北京

The Flag of a Billion People

Kinda like the chinese way of writing 北京. Quite a harrowing experience to go to 北京 for work. Yeah I just gotta love using that word. Partly because pinyin is not installed on this laptop so I can’t type in chinese. As sucky as my mandarin is, I’m pretty surprised that I managed to get by decently, at work even. I could speak to hotel staff and cab drivers. One cab driver said my 普通话 is not bad. I also really prefer to speak in proper mandarin instead of singlish. I dunno. I guess it’s less confusing to speak properly in one single language instead of being all jumbled up and not expressing yourself accurately. So yeah, I conclude that I can live with proper chinese, even the kinda official sounding chinese that they use (official compared to SG colloqualism).

 

What is 北京 like? It is like a big place with lots of cars and tall buildings. Big wide buildings that look out of the 80s, if you can image singapore in the 80s. Well, it is after all the capital, and very historical and cultural, unlike the money-ed shanghai. It is smoggy as its geography dictates. It has very few bicycles. It has a fair amount of young trendy people, iphone-totting and dressed up (kinda). Tons of american brands, fashion brands. Still very foreign influenced.

The dinner, as you can see from the few photos, was surprisingly modernist, fusion, and really nice. I mean, nicely fusion done. Not bizarre tasting, not too traditional tasting, and really yummy. I don’t often like chinese style cooking. The peking duck was elaborate and special. I was astounded my colleague had not tried it yet, and that the two locals have not tried this version too. Well, thanks for bringing us to such a nice restaurant (frankly it looked no better than Crystal Jade, but service was good). The sea cucumber was bizarre but not bad, I don’t usually eat it.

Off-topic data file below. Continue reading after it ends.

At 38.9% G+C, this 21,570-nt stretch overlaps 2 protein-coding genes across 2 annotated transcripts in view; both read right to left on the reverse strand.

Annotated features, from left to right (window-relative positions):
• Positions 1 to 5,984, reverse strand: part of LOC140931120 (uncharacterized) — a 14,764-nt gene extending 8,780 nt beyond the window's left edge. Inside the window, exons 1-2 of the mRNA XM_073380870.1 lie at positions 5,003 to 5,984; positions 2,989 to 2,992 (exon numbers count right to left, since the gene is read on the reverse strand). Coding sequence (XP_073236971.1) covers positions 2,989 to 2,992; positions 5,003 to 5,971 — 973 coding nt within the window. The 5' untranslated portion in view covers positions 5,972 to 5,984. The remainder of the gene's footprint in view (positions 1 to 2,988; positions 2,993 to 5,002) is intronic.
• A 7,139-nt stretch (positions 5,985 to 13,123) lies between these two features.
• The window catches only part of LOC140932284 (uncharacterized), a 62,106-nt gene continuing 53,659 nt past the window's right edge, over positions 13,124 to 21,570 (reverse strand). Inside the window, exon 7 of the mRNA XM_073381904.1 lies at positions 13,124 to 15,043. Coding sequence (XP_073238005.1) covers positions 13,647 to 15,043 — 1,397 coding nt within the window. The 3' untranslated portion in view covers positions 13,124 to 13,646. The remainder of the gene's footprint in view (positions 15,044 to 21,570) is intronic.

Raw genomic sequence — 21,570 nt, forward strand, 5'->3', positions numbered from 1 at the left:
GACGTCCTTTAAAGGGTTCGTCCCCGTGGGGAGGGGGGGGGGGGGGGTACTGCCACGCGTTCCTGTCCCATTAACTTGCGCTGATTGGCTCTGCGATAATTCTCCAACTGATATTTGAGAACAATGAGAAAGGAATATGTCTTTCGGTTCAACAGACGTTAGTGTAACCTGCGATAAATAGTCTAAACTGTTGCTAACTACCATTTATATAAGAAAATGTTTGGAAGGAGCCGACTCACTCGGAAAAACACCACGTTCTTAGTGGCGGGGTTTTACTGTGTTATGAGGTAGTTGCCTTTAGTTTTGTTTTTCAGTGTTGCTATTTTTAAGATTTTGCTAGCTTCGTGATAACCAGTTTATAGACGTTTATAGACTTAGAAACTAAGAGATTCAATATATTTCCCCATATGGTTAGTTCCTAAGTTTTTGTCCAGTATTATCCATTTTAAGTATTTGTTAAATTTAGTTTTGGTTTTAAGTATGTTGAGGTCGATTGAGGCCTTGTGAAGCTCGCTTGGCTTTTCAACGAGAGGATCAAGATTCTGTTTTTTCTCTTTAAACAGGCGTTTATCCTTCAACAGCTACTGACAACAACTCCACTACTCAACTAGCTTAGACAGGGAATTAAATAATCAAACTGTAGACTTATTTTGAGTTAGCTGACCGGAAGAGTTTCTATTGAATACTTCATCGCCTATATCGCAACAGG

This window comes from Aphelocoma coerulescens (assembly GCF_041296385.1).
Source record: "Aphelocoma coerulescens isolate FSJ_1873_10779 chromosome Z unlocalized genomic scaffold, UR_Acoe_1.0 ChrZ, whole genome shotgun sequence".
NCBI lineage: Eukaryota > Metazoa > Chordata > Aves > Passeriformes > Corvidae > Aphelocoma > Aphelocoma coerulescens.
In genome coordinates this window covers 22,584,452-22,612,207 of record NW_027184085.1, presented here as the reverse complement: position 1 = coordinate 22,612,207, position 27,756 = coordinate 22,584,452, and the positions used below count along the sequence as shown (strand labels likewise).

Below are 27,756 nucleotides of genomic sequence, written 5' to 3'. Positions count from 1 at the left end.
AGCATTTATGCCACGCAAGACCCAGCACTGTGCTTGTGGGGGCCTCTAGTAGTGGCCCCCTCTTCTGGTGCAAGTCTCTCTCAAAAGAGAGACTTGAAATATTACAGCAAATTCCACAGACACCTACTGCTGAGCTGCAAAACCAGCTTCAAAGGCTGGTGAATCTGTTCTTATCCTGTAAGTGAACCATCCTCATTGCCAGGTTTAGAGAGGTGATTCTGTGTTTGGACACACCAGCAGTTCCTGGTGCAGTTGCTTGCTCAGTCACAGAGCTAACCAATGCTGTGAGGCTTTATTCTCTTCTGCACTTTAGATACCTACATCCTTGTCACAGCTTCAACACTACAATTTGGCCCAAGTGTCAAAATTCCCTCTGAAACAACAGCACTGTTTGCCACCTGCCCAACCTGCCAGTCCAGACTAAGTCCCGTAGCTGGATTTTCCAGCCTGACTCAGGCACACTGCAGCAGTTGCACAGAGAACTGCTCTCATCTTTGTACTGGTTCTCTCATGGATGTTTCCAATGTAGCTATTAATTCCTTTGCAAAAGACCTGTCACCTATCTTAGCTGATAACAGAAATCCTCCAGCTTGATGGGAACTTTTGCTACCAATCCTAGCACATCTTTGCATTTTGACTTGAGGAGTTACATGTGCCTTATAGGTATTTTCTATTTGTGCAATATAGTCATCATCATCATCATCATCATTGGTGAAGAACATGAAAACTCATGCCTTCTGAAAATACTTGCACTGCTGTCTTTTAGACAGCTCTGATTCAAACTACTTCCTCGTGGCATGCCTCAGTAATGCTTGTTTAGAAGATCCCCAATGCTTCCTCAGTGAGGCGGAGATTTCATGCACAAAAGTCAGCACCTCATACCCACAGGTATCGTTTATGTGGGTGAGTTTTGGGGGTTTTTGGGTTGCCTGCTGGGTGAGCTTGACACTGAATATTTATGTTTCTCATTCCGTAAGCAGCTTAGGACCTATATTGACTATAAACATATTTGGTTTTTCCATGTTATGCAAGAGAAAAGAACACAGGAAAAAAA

I didn’t put up photos of the company and lab. But well, it’s pretty decent. I mean, it’s china, but decent enough.

I had a harrowing time getting cabs. Oh how I dislike taking cabs in a foreign country. It makes me wonder if it is similarly agonizing in Singapore. I kinda commiserate more with foreigners now. To someone who is unfamiliar with local customs, it is tiring to have to figure out what is an appropriate fare, whether the driver is leading you somewhere else, where to flag down a cab if there isn’t a taxi stand, how many damn surcharges, whether the idiot knows where your hotel is, and whether any cab will even come down this road, plus avoiding touts at touristy areas. I think having a good reliable trustworthy system in place will go a long long way towards attracting tourists. Serious. Having a difficult to use transport system will really discourage me from leaving the hotel to spend my money. I wouldn’t mind paying slightly more to have a peace of mind. I propose having literate cab drivers who speak decently, clear fare structure with integrated surcharges and receipt system, clear taxi stands with bouncers if necessary and plentiful taxis. It’s worth it. Or else have premium tourist taxis and you can dump the cheap crazy ones for locals. It was so crazy that even local-sounding chinese had such a difficulty getting cabs, and resorting to mrt or walking during peak hour, that locals in private cars regularly offer to pick up people for a price. Bad system. This was the most tiring experience of my trip, and I did it alone. Mrt is less scary. I suppose it was made all the more difficult because I took the first one during peak hour and waited an hour inside the hotel instead of going to the street, the second one at closing time and down a side road because I wanted to avoid the touts, and the third one on a busy street. Adventure! I’m still safe, and have not had any problem in all my trips.